“A sprint is a short, time-boxed period when a scrum team works to complete a set amount of work.” - Atlassian
“A development sprint is a time-boxed period when an employee works to complete a set number of goals to learn and develop.” - Talbit
What is Agile Development Plan?
Previously, we have discussed the OKR-framework and how you can succeed in your strategy by making it concrete, connectable, measurable, and transparent. The Company and Team level OKRs thus were built. The next level is the personal level where the learning and development happen, and we call it the Agile Development Plan.
It is all about continuous development, keeping the focus on things that matter, getting support when needed, and learning through coaching and feedback. To successfully run an Agile Development Plan, you need to pay attention to 4 components as follows:
What to highlight?
The Agile Development Plan is the modern and future version of performance reviews and development discussion. It happens between an employee and coach, with the employee in charge. The coach can be anyone in the organization, your team lead or peer, or a senior colleague from another team. The main thing is that the coach is someone who can advise, challenge, communicate, and support. Just like any coach would do.
On average, a Plan contains 1-3 goals, broken down into 3-5 milestones, and is somewhere from 3-6 months long. BUT, this varies. One employee has 1 goal and a 3-month olan, while another can have 4 goals with a 5-month plan. You can choose whatever rocks your boat, helps you focus, and keeps you developing those strategic skills and competencies.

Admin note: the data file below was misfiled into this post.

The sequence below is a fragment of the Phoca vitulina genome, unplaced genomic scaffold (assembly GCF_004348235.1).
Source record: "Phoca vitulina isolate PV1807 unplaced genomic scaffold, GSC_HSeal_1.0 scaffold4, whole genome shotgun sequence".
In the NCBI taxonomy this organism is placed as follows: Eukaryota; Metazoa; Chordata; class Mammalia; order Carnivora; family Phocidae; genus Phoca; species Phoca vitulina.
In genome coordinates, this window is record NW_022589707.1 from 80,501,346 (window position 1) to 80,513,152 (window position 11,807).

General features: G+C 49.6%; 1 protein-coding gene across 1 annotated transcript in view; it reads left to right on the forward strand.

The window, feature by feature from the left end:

Agile Development Plan Example
In our previous example, the Finnish company was planning to expand to Sweden and needed to make sure they succeed in many aspects, and having a strong presence in Social Media is one. As a marketing team member, I am interested in broadening my SEM and SEO skills and taking responsibility for Nordics LinkedIn and Twitter social media marketing. My agile sprint thus is as follows:
When creating personal goals, things to keep in mind are to be specific and clear. Clear goals help you, and your team members understand what you're working on. It also needs to reflect what you want to improve or achieve during the development sprint. Think about it as a lighthouse that guides your direction.
As my goal is broadening my SEM and SEO skills and taking responsibility for Nordics LinkedIn and Twitter social media marketing, I can name my goal as below:
After linking the Goal (the Employee's Objective) to Company or Team's KR, you can select the listed skills and/or search skills related to that given Goal.
Your personal goal in Talbit will look like this once created. The next step is adding milestones. Milestones are actions that you need to execute to achieve your goals. Breaking down goals into small bite-sized milestones makes it easier to implement and stick to the plan.
Once the Milestones have been added, the forward-looking goal looks as follows:
Coach & 1-on-1 meetings
One of the main feature in Talbit is adding a coach or peer to personal development plan. After creating goals, in the next phase, you enter the coach that will support you on the growth and the dates for the 1:1 -meetings. It is important to have at least 1 meeting per month.
Once that is done and the sprint started, you will have a forward-looking, step-by-step, agile development plan.
Does this look like a plan to success? We sure think it does! Get in touch with the Talbit Team if you need any assistance in setting up your sprints.
You can also download Part 3 of Talbit 101 Series here.